I suppose my intuition about a loose layer of dust providing insulation and so not warming or cooling quickly is incorrect? Does a Styrofoam cup cool and warm quickly here on Earth despite preventing whatever is in it from doing the same?
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Re: APOD: Phobos over Mars (2023 Jul 31)

Post by johnnydeep » Mon Jul 31, 2023 7:02 pm

Bird_Man wrote: Mon Jul 31, 2023 3:57 pm Ann asked:
"Near bottom of the image, we can clearly see the typical orange-colored Martian land mass, with interspersed craters. But what is the undulating whitish-beige "tapestry" that covers much of the rest of the picture?

Is that the Martian cloud cover? Does Mars have so many clouds?

Near top of the image, the undulating structure remains, but the color turns orange again, then black. What is the orange thing here? And is the black stuff the blackness of space?"
If Phobos was near the edge of Mars, then we are looking through the atmosphere on a line tangent to the surface. This would be the thickest way possible to look through the atmosphere and a few thin clouds might have the appearance we see in this image. The dark at the top of the image would be space above the atmosphere.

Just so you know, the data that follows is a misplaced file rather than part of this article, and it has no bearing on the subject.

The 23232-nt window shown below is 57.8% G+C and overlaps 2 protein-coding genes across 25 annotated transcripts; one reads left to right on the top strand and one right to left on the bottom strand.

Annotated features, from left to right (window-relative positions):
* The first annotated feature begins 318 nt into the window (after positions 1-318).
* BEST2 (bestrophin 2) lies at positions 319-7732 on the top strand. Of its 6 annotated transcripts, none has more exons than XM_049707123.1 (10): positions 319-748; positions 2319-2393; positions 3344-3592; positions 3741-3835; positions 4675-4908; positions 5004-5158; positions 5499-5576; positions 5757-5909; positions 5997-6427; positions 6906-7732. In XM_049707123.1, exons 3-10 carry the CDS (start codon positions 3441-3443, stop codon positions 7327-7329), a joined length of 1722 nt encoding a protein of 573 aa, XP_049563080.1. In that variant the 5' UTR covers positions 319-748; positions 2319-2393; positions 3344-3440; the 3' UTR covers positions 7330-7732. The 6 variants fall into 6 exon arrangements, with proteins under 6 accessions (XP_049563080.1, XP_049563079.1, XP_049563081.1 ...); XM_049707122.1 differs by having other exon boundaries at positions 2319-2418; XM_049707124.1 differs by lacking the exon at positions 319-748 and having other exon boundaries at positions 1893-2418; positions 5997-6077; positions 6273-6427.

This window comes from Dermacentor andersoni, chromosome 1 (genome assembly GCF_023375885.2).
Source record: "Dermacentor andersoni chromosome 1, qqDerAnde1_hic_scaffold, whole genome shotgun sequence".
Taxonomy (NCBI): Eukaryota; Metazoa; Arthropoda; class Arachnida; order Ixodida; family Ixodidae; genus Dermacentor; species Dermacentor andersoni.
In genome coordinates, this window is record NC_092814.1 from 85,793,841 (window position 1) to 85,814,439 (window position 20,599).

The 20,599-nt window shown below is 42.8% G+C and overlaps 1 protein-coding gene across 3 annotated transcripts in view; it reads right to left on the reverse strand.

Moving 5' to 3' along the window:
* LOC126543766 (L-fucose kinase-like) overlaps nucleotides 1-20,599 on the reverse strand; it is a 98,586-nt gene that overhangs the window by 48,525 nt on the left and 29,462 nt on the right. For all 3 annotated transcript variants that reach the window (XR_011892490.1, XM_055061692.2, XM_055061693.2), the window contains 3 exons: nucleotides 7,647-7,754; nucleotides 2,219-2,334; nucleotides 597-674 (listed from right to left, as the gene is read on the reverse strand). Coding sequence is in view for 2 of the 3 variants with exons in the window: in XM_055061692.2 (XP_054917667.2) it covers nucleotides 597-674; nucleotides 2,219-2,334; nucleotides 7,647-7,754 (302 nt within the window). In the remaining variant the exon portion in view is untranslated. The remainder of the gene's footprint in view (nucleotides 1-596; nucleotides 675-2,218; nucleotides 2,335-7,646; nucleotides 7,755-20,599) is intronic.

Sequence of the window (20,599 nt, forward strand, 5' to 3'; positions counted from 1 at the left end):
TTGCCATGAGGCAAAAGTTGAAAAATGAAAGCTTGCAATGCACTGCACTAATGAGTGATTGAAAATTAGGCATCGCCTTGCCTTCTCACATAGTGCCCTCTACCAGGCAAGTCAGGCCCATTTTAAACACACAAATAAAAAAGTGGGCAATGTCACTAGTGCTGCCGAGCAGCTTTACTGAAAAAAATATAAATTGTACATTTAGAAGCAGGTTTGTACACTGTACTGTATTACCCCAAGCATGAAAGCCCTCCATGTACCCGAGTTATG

That seems right. And I'm sure someone with more investigative skill than I could determine from the array of craters in the image just where this part of the surface is on Mars.
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Re: APOD: Phobos over Mars (2023 Jul 31)

Post by Chris Peterson » Mon Jul 31, 2023 7:13 pm

johnnydeep wrote: Mon Jul 31, 2023 6:56 pm The link about there likely being a meter thick layer of loose dust on the surface of Phobos says "Evidence comes from infrared pictures that indicate the rapid speed that Phobos' surface cools after sunset."

I suppose my intuition about a loose layer of dust providing insulation and so not warming or cooling quickly is incorrect? Does a Styrofoam cup cool and warm quickly here on Earth despite preventing whatever is in it from doing the same?